Yesterday, I read in the Wall Street Journal (7-8 July 2012) about end of life decisions.
With healthcare costs spiraling out of control, driven especially by the care given to those in their final year of life, as a society we are confronted with horrible decisions.
When do you do “everything possible” for the patient’s survival and when do you make the call to “pull the plug.”
The article was about one man specifically–age 41, I think–who needed a heart transplant–which was expensive but successful, but then infection and complications set in over the course of the year and resulted in doctors removing part of his lung, his left leg above the knee, his gallbladder, and with the patient eventually living off of a ventilator.
The medical staff described the patients wincing in pain and the horrific image of at times with the tube down his throat, his screaming with no sounds coming out.
Doctors and the hospital’s ethical counselors spoke with the parents of the man (as his wife had divorced him prior) about discontinuing care.
Part of the conversation was about the practically futile attempts to keep the man alive, the pain of the patient, but subtly there was also the notion about the high cost of care and the patient having reached Medicare limits.
When the father was told that the nurses were having ethical questions about treating the man, the father wanting to keep his son alive at virtually all costs said, (rather than his son being taken off of the medical care he was receiving) maybe these nurses who had an issue with it shouldn’t be working on his ward!
The patient died within the year and at a cost of something like $2.7 million dollars (and the man leaving behind a 9 year old son himself).
There is no question that we want to provide the best care for our families and loved ones–they mean everything to us.
But when does the greater cost to society (i.e. the greater good) outweigh the benefits to the individual?
Yes, can we come up with hard and cold actuarial calculations about what a person contributes into the system, how much value they bring the world, what the anticipated cost is to keep them alive, and what are the chances of success–and then we can draw a line of what as a society we are willing or able to spend to save this person.
That is very matter-of-fact–objective, but practically devoid of feeling, compassion, and hope.
What if the calculation is wrong and the person could’ve been saved, lived longer, at lower cost, and/or would’ve been a great contributor to society–how do we know how to really figure individual life and death decisions.
And what of the cost–the meaning–to the family that relies and loves this person and needs him/her–the cost is priceless to them.
But what about others who don’t, can’t, or won’t receive proper care because others ended up taking more than their “fair” share–aren’t they also human beings deserving as well of proper care–and to their families are they not also invaluable?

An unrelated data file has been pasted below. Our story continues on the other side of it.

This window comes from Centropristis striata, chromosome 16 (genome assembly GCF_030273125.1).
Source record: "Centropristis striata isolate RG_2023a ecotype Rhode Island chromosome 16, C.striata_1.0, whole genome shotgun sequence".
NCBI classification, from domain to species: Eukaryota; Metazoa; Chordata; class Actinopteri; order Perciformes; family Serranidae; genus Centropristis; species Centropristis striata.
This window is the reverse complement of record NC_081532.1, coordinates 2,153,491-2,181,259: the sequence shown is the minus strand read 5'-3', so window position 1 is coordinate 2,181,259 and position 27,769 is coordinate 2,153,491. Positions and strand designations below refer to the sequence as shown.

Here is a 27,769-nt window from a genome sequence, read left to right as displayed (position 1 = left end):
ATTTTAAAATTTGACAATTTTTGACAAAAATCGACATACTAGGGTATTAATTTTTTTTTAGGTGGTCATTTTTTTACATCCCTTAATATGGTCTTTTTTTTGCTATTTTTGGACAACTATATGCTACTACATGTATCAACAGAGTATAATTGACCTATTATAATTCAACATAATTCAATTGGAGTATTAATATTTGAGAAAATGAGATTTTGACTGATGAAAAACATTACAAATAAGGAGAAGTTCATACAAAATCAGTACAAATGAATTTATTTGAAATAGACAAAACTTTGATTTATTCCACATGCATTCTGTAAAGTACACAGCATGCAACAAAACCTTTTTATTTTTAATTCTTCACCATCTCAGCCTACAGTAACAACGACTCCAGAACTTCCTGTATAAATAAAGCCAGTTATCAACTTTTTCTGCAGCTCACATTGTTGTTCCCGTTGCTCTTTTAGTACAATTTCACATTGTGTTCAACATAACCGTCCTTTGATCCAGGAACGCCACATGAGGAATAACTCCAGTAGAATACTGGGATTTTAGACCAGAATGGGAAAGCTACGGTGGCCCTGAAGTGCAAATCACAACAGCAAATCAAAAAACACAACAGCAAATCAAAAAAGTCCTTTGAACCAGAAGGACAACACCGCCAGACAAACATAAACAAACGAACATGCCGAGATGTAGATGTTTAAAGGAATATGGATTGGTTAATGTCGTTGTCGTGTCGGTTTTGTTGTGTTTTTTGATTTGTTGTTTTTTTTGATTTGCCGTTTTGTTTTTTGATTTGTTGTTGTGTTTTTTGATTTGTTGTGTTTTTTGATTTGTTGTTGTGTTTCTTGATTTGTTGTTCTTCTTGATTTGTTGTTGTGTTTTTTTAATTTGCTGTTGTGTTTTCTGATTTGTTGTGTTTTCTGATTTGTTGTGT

From an ethical standpoint, this is one of those horrible dilemas that plague our consciousness and to which answers do not come easy.
An almost insane question– but can we be, in a sense, too giving to an individual, too generous societally, and with some things trying too hard to be ethical?
Like we are seeing now with the financial decline of the European Union and the frightening fiscal challenges ahead for America–how do maintain the traditional “safety net” (Medicare, Medicaid, Social Security, and more) without bankrupting the system and underlying society itself?
In essence, what happens when in our effort to be humane to people and give them a basic standard of living and care, keep our country safe, drive research and innovation, and secure human rights and democracy around the world–we overextend ourselves.
Like many a great society before us that flourished and then declined and even disappeared–do we get overconfident, overly ambitious, and ultimately become self-defeating?
No one–a family member, a compassionate and caring human being, and especially an elected politician wants to say “no” when these decisions hang over us.
But the reality is we will soon be faced not only with the life and death decisions of today, but also generations of built-up overspending and borrowing to finance generous, and yes even corrupt, spending habits.
This will affect present and future generations requiring harder and longer work lives to get a lower standard of living and care, and could even result in our noble society’s decline.
The result is we not only face individual life and death decisions every day, but we also are facing a potential existential threat to our way of life.
Expect gut-wrenching decisions over the next decade(s) and prepare for life to change in painful ways for all of us–on and off the deathbed.
While no one wants to face these questions and make the hard decisions, this is exactly what will need to happen–sooner or later.
Fiscally-speaking, there is no longer one way to freedom, but through a collective fight to secure our nation’s future.
(Source Photo: Andy Blumenthal)